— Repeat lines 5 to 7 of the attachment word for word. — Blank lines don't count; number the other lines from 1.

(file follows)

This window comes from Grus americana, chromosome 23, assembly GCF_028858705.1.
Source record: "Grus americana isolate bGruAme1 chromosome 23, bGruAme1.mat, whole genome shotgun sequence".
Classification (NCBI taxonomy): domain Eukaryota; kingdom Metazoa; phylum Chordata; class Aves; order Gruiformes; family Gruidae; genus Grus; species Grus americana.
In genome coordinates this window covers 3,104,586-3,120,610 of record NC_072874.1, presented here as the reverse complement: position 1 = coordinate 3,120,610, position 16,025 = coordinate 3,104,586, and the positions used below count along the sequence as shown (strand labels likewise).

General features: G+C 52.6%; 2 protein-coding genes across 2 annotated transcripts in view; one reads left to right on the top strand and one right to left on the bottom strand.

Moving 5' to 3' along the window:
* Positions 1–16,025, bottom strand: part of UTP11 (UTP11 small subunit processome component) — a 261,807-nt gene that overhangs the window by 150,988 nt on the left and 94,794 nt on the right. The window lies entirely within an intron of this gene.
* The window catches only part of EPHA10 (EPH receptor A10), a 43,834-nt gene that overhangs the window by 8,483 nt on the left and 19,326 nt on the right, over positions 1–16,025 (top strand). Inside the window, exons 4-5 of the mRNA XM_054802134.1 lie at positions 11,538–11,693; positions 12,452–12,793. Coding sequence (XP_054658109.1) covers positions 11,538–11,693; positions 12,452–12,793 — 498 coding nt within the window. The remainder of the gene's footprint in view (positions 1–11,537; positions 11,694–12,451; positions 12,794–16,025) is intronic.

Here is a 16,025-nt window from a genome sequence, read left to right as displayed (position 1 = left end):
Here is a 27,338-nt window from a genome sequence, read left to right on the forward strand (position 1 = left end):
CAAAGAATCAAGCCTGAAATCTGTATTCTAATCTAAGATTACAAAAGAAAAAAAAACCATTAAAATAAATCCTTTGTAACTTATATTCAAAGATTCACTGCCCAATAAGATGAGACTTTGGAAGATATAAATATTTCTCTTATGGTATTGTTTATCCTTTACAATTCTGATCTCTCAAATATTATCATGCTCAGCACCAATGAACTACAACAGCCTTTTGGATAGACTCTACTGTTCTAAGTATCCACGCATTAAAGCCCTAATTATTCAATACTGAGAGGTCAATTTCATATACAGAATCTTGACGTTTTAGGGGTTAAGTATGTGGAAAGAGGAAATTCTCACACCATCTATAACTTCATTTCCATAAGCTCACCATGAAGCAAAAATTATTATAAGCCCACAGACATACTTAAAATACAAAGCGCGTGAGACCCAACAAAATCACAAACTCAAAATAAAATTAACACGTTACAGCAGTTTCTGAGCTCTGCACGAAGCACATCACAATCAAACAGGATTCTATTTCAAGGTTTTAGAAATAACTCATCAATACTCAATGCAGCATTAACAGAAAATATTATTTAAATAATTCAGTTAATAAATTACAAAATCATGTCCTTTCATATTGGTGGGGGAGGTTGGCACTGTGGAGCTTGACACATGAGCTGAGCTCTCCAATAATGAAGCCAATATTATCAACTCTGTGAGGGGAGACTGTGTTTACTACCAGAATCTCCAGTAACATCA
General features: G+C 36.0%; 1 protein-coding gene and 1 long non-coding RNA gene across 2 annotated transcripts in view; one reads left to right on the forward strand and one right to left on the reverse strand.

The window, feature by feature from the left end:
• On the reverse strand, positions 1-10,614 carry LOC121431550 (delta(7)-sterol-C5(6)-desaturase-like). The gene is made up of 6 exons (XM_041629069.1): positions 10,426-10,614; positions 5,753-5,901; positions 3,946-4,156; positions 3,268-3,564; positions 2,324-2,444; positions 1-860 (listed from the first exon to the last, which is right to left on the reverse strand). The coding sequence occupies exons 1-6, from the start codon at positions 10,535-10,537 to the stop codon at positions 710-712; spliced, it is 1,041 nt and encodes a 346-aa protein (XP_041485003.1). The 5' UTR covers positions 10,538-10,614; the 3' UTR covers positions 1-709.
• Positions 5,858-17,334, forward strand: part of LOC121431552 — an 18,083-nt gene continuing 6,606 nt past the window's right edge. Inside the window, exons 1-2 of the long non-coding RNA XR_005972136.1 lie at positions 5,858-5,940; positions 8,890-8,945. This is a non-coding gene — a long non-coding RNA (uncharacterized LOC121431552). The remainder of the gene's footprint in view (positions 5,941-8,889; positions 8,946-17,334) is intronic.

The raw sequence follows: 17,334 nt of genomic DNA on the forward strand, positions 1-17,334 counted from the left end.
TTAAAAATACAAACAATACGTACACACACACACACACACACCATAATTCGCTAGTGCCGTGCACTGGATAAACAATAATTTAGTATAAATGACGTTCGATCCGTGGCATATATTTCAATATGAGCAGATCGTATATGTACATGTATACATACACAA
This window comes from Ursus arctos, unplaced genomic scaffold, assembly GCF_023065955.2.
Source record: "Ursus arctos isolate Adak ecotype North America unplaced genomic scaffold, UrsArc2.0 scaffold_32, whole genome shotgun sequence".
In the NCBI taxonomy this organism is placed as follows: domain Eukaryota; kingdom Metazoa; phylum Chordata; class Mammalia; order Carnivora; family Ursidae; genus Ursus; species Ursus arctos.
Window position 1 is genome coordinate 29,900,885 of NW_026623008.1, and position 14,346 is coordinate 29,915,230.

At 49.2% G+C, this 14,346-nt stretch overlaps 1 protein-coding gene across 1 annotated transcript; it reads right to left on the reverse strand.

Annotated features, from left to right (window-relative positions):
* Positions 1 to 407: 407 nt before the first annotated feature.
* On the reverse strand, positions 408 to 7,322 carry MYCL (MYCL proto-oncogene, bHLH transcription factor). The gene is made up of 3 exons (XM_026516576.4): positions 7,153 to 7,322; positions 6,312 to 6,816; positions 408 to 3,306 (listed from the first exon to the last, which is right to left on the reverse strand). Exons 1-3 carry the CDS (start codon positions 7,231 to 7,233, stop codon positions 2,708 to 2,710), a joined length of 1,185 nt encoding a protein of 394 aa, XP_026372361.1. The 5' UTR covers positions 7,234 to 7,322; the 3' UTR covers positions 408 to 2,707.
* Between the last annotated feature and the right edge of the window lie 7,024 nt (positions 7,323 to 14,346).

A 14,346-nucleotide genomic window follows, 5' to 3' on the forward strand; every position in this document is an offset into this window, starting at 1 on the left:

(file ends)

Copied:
General features: G+C 52.6%; 2 protein-coding genes across 2 annotated transcripts in view; one reads left to right on the top strand and one right to left on the bottom strand.

Moving 5' to 3' along the window:
* Positions 1–16,025, bottom strand: part of UTP11 (UTP11 small subunit processome component) — a 261,807-nt gene that overhangs the window by 150,988 nt on the left and 94,794 nt on the right. The window lies entirely within an intron of this gene.